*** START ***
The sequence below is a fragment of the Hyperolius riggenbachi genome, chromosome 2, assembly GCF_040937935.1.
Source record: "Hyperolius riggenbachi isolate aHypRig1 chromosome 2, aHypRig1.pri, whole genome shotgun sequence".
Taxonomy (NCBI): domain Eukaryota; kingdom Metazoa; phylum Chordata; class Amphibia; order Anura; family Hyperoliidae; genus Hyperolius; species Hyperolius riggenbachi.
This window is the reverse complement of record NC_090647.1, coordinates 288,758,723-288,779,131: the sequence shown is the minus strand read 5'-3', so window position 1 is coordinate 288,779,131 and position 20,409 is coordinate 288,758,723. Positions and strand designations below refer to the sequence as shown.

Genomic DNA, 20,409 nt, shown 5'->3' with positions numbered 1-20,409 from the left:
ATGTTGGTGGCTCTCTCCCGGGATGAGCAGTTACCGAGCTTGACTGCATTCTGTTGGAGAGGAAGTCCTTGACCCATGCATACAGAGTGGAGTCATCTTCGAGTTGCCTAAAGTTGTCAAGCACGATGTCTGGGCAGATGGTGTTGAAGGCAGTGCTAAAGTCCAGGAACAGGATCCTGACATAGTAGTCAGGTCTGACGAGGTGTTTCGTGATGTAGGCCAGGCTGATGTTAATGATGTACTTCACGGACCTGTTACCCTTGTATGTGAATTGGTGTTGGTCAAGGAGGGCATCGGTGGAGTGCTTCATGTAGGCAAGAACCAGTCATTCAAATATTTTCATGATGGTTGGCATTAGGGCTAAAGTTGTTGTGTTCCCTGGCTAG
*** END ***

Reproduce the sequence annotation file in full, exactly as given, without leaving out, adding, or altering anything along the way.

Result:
The sequence below is a fragment of the Hyperolius riggenbachi genome, chromosome 2, assembly GCF_040937935.1.
Source record: "Hyperolius riggenbachi isolate aHypRig1 chromosome 2, aHypRig1.pri, whole genome shotgun sequence".
Taxonomy (NCBI): domain Eukaryota; kingdom Metazoa; phylum Chordata; class Amphibia; order Anura; family Hyperoliidae; genus Hyperolius; species Hyperolius riggenbachi.
This window is the reverse complement of record NC_090647.1, coordinates 288,758,723-288,779,131: the sequence shown is the minus strand read 5'-3', so window position 1 is coordinate 288,779,131 and position 20,409 is coordinate 288,758,723. Positions and strand designations below refer to the sequence as shown.

Genomic DNA, 20,409 nt, shown 5'->3' with positions numbered 1-20,409 from the left:
ATGTTGGTGGCTCTCTCCCGGGATGAGCAGTTACCGAGCTTGACTGCATTCTGTTGGAGAGGAAGTCCTTGACCCATGCATACAGAGTGGAGTCATCTTCGAGTTGCCTAAAGTTGTCAAGCACGATGTCTGGGCAGATGGTGTTGAAGGCAGTGCTAAAGTCCAGGAACAGGATCCTGACATAGTAGTCAGGTCTGACGAGGTGTTTCGTGATGTAGGCCAGGCTGATGTTAATGATGTACTTCACGGACCTGTTACCCTTGTATGTGAATTGGTGTTGGTCAAGGAGGGCATCGGTGGAGTGCTTCATGTAGGCAAGAACCAGTCATTCAAATATTTTCATGATGGTTGGCATTAGGGCTAAAGTTGTTGTGTTCCCTGGCTAG